Len Wiseman’s Total Recall (2012) Movie Review


Genre: Drama, Sci-Fi
: Len Wiseman
Writers: Kurt Wimmer, Mark Bomback, Ronald Shusett, Dan O’Bannon, Jon Povill, Philip K. Dick
Studio: Columbia Pictures
Censor: UA
Runtime: 115 Minutes

Synopsis: Douglas Quaid (Colin Farrell), even though he’s got a beautiful wife (Kate Beckinsale) who he loves, the mind-trip sounds like the perfect vacation from his frustrating life – real memories of life as a super-spy might be just what he needs. But when the procedure goes horribly wrong, Quaid becomes a hunted man. Finding himself on the run from the police – controlled by Chancellor Cohaagen (Bryan Cranston), the leader of the free world – Quaid teams up with a rebel fighter (Jessica Biel) to find the head of the underground resistance (Bill Nighy) and stop Cohaagen.

Performances: The cast is fine, but no one really makes an effort to excel. In a Remake where Colin Farrell needed to interpose over the top steps of an actor like Arnold Schwarzenegger, He remains neither queasy nor extraordinary. He is just there, that’s what the major drawback for the film. Kate Beckinsale is arguably the best vista about the flick. She has TOTAL fun with her character and Jessica Biel is fine in her act. Both the female leads are not even closer to Sharon Stone or Rachel Ticotin. The one real bright point is Bryan Cranston as Vilos Cohaagen, head villain. Rests of the characters were OK.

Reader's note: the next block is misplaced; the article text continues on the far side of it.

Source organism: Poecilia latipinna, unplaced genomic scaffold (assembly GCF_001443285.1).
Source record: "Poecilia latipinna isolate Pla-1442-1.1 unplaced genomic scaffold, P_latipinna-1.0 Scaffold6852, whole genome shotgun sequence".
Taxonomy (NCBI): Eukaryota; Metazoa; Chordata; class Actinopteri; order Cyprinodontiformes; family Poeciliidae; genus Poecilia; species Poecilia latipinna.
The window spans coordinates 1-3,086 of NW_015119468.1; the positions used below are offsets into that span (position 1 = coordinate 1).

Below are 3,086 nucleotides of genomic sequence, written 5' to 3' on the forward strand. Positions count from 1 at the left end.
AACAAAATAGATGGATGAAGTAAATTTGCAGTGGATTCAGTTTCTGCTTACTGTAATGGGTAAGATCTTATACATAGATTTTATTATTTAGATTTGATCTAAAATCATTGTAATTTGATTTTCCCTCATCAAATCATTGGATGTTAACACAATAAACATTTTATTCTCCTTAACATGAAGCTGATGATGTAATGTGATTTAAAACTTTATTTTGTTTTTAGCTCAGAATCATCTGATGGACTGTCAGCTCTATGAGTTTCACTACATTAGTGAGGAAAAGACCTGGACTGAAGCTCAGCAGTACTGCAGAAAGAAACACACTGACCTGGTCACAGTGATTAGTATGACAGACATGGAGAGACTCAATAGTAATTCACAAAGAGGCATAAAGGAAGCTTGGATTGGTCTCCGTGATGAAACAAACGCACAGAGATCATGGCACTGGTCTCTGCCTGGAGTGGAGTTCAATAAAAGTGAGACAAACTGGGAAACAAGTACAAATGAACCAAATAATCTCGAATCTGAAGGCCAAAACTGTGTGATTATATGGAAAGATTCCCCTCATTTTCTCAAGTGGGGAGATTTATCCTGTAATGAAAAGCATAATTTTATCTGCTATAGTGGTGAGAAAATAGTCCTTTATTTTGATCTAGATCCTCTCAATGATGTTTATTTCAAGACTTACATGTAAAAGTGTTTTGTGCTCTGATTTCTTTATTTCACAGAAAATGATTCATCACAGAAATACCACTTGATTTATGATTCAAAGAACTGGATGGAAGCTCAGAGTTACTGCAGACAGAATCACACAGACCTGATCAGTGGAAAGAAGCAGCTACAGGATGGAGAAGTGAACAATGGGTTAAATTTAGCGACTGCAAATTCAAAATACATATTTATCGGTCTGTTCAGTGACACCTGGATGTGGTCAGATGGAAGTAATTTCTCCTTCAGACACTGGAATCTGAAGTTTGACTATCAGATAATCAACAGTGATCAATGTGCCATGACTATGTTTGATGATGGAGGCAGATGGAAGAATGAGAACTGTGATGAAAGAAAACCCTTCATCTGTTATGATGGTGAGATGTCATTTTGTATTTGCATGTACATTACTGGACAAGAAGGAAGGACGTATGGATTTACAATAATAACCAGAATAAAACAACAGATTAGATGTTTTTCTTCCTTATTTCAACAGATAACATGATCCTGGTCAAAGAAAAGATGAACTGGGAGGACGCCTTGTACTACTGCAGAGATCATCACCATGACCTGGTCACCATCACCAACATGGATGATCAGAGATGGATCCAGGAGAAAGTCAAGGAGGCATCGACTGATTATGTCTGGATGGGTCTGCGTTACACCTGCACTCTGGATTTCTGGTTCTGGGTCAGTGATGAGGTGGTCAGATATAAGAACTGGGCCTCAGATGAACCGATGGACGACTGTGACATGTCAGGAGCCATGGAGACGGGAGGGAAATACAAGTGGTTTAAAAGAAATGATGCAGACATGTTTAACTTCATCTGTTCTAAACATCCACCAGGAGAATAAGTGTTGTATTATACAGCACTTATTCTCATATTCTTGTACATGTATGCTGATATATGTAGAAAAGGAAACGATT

Technicality: Total Recall, a loose remake of the 1990 film of the same name, inspired by the famous short story “We Can Remember It for You Wholesale” by Philip K. Dick. Writers Kurt Wimmer, Mark Bomback, Ronald Shusett, Dan O’Bannon, Jon Povill and Philip K. Dick have taken the old plot in the book, did some changes and haven’t even bothered to make it engaging till the end. This Total Recall’s screenplay is juiceless. Director Les Weisman (Underworld series, Live Free or Die Hard fame) tries to refurbish this formulation film with some innovative sequences, but doesn’t really provide a style. This Total Recall uses action in a flashy way as opposed to using it to move the narrative forward-action in the original all felt necessary. It’s interesting to see how futuristic technology was used to create innovate scenarios for chases and fight scenes. Christian Wagner’s editing is alright. Harry Gregson-Williams’s music fits the scenes very well. Cinematography by Paul Cameron is effective, especially in the action scenes.

Survi Verdict: Latest Total Recall is nothing more than a fainéant, dumb, soulless studio exerted furled in an alluring sci-fi visuals. “Total Recall” feel like an unnecessary reboot, skip “Total Recall” (2012), rent “Total Recall” (1990) instead.

Survi Review: 2/5

Theatrical Trailer:

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